Tuesday, 24 April 2007

Big Bird

In case you miss me while I'm away, here is a photo of a large flightless bird. This is my mother's photograph, which I have shamelessly poached for your viewing pleasure.

Monday, 23 April 2007

Going With Sloth

So there's this little snippet of dialogue from Serenity that I'd like to borrow (Serenity, the film based on the wonderful show Firefly, that my friend Ramon recently introduced me to):

Scary bad guy with sword: Do you know what your sin is?
Mal, the hero: Hell, I'm a fan of all seven but today I'll have to go with wrath!

And I'll have to go with sloth.
Sloth is the sort of word you can just curl up in and go to sleep. Not a deep sleep, but that sort of restless dreaming that goes on when you know you should be up and active but are hiding out instead. Huddled up in the warm lair of sloth.

But I have conquered that sleepy sin for now and as of three o'clock tomorrow, will have written and submitted three essays, and earned a holiday in the Hebrides.

Happy me. I will return in two weeks' time with stories and pictures of birds.

Saturday, 21 April 2007

the world filled with birds

I took the long way to the university this morning so I could walk along Blackett Avenue. For some birds are mad about this avenue. I am new to this matter of birding. My father knew the secret long before I did. I still remember the day I first realized that his vision was different then mine.

I was home from boarding school in Kenya, only we weren’t home, rather we were living in tents in Loita Hills with a host of new missionaries to whom my parents were attempting to teach the ropes of living in the bush. Early one morning he led a walk for birds, and I went along.

Awake before the sun, screeching and singing,
The birds tussled over fruit in the trees.
Moving in the gray light like sleepwalkers,
we straggled behind my father,
bored by the multitudes:
crowds of birds clustered in the trees,
fluttering through the brush at our approach.
Blearily I watched my father
his darting glances,
nods, whispers,
Then the field glasses were pressed into my hands.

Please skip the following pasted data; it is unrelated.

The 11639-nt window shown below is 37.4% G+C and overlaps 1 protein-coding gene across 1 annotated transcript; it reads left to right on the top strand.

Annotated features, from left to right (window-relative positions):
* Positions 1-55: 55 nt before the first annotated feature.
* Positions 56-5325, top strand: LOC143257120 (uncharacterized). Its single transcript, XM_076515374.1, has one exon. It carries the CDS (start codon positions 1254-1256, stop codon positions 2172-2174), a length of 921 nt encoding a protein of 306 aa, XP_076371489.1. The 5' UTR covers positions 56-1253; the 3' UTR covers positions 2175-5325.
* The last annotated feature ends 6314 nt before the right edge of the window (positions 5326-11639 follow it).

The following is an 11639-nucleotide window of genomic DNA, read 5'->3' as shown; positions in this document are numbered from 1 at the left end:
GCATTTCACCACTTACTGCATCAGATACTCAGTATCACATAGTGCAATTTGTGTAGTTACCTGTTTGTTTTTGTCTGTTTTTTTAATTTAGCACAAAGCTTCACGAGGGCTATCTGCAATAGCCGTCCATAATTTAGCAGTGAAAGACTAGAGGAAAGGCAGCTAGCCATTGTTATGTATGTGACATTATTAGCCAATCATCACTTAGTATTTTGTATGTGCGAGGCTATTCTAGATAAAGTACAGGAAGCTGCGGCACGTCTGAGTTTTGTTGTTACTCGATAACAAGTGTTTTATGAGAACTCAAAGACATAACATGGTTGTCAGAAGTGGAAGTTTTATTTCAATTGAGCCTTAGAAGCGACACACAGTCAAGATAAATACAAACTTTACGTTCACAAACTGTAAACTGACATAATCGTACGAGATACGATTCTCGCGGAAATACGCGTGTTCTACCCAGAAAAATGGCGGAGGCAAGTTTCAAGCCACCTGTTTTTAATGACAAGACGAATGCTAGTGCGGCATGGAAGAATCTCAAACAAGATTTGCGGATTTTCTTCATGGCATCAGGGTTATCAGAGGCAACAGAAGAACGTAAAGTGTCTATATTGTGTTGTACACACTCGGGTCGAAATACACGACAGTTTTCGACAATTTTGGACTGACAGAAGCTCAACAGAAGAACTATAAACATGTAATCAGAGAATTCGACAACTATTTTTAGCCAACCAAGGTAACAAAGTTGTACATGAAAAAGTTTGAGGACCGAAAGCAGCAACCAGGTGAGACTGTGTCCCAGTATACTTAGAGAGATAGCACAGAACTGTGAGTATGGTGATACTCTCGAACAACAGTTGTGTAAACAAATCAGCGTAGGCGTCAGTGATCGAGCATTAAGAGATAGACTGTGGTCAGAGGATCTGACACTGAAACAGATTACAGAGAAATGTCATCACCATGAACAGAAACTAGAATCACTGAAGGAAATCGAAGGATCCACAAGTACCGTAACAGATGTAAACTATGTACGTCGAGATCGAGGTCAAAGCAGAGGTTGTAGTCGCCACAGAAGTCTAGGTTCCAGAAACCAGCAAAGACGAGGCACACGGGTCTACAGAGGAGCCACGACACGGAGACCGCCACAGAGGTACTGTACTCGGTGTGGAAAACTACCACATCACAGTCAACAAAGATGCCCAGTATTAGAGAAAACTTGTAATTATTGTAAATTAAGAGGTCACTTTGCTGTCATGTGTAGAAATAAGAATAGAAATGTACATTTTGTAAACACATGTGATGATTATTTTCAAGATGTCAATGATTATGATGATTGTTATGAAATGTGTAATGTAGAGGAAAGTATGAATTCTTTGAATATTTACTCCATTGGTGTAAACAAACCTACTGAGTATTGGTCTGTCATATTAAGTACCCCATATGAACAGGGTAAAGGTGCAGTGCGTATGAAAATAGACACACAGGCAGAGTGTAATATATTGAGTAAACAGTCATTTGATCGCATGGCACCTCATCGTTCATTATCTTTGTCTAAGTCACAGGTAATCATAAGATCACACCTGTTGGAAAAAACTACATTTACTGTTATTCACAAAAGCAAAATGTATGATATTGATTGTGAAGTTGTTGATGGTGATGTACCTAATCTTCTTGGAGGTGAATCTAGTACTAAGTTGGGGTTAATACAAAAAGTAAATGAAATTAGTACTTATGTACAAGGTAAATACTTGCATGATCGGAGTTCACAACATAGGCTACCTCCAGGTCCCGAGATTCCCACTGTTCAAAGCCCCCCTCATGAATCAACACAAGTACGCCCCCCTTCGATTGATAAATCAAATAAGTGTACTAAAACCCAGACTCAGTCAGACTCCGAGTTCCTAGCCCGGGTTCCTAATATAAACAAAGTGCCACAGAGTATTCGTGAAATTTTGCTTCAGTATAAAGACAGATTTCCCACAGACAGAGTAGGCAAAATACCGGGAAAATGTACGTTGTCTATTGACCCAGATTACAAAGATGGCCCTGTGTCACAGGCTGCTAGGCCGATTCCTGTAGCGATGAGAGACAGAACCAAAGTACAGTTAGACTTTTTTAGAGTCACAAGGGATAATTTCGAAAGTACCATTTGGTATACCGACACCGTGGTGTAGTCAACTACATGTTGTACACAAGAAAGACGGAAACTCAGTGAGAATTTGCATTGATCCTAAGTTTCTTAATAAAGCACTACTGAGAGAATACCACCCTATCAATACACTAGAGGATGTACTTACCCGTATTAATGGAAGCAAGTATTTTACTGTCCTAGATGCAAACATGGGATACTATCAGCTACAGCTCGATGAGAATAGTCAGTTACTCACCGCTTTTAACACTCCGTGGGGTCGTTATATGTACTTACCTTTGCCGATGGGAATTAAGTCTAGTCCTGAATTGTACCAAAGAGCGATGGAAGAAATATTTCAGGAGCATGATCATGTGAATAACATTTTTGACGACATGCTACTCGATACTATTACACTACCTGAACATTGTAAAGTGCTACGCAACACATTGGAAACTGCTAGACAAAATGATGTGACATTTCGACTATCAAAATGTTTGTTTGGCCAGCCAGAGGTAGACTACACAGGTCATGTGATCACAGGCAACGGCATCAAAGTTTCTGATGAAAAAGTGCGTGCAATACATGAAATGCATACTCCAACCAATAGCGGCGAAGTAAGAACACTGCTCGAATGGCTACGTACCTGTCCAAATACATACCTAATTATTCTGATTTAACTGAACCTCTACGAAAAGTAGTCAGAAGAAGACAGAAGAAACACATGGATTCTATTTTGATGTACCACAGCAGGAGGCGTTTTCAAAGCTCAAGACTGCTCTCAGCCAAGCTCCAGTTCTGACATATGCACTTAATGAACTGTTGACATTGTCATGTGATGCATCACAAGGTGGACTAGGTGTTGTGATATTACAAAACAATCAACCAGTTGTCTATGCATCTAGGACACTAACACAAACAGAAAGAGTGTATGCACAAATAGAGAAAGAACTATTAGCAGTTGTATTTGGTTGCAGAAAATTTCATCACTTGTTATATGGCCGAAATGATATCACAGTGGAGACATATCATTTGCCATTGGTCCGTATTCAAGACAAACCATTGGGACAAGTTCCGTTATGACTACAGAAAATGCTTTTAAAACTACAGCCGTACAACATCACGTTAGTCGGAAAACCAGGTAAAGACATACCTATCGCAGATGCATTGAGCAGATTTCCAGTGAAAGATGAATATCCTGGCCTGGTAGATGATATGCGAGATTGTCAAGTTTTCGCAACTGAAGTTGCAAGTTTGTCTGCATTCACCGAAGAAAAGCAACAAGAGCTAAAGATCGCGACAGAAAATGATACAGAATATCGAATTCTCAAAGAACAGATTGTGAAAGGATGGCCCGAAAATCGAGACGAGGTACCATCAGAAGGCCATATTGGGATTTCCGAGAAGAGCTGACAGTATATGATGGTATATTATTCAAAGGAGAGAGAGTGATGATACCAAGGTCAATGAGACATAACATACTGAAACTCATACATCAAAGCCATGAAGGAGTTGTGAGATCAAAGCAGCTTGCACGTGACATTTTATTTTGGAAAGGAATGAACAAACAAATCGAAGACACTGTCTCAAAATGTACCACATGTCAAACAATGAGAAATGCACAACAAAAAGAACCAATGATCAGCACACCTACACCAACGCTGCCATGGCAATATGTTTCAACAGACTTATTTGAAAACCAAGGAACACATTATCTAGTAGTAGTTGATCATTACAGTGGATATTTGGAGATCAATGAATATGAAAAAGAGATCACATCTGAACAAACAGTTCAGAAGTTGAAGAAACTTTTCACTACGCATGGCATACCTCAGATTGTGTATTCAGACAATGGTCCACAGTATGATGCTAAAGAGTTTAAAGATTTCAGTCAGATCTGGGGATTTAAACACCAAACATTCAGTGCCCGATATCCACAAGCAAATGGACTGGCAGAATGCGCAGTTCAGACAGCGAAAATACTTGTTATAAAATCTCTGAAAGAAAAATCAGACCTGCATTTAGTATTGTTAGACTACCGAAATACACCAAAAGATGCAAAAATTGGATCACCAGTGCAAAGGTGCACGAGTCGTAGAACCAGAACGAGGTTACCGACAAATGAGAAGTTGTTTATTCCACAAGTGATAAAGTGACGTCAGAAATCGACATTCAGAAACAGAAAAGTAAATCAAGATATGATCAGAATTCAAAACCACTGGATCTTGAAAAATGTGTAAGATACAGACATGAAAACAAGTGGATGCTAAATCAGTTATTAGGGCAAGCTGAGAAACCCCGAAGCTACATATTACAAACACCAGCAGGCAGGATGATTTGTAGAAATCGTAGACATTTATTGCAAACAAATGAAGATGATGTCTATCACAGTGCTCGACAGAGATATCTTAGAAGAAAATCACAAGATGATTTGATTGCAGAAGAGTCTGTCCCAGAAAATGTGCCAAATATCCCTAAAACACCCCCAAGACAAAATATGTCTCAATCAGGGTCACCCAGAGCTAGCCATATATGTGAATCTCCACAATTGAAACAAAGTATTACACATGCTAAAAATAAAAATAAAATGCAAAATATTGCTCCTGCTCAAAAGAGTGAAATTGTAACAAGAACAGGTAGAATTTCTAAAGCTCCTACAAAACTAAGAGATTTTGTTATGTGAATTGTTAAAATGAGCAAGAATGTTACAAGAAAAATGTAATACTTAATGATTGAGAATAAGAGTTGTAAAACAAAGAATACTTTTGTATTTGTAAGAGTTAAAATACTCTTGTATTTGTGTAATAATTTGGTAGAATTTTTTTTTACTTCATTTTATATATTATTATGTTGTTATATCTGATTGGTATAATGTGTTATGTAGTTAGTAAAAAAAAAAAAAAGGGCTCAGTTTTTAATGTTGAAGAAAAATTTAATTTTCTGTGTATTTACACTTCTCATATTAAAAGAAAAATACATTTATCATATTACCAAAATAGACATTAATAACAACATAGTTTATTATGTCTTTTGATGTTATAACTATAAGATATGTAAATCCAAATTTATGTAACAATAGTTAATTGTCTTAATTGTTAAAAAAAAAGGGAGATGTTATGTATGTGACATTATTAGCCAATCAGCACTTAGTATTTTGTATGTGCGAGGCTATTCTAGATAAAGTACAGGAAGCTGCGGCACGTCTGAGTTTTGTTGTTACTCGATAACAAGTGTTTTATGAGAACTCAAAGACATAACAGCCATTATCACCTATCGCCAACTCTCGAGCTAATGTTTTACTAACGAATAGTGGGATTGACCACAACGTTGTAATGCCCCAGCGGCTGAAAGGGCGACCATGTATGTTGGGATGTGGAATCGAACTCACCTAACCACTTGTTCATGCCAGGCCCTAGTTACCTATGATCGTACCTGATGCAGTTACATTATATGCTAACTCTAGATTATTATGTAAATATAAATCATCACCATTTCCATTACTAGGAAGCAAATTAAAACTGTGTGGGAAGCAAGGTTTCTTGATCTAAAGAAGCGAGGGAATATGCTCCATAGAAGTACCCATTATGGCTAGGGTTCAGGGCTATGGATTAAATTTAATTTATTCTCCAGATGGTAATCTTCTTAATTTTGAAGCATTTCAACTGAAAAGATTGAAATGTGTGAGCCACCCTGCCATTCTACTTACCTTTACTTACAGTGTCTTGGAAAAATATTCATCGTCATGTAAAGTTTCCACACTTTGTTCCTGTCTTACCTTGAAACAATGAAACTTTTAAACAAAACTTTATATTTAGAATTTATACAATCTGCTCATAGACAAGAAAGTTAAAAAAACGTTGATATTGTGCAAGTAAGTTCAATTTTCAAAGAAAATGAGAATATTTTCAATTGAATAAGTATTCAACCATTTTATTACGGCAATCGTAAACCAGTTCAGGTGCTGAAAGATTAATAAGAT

I raised them to my eyes;
the indistinguishable grey masses faded.
My eyes ignited—
explosions of color,
crests, feathers, rills, beaks, gleaming wings
filled my vision.

And I understood—my father sees the world filled with birds.
And now I do too. Praise be.

Friday, 20 April 2007

bones of saints

Today is not a good day. It's mid-afternoon and I have accomplished little today. I am trying to write about the commodification of the body. I feel sure that material on medieval relics (the bones of saints), rumors of body-snatching, the global organ trade, and the free market where all the world's for sale all fits together somehow in a brilliant essay. I just don't know that I'm the woman to write it.

It's spring and there are orchids and otters and birds waiting for me on the Western Isles, puffins and others with evocative names like divers and guillemots and shearwaters and snow buntings.

So let me go back to Easter Sunday. I had a good Easter. I didn't work at all. My lovely Scottish Episcopal church was all yellow and green and full of leaves. We were all herded into the back hallway and then we followed women with spices, like the women who went to anoint Christ's body that long ago day, and walked into sunlight and glory. We've had this huge crown of thorns hanging above the altar in the middle of the room all through Lent, twisted reeds with barbed wire wrapped round it, and that morn it was wreathed with branches and flowers like a May Day crown. Satin streamers stretched from it to all the corners of the room over our heads, Christ and spring and resurrection all mingled--fragrant, intertwined and alive.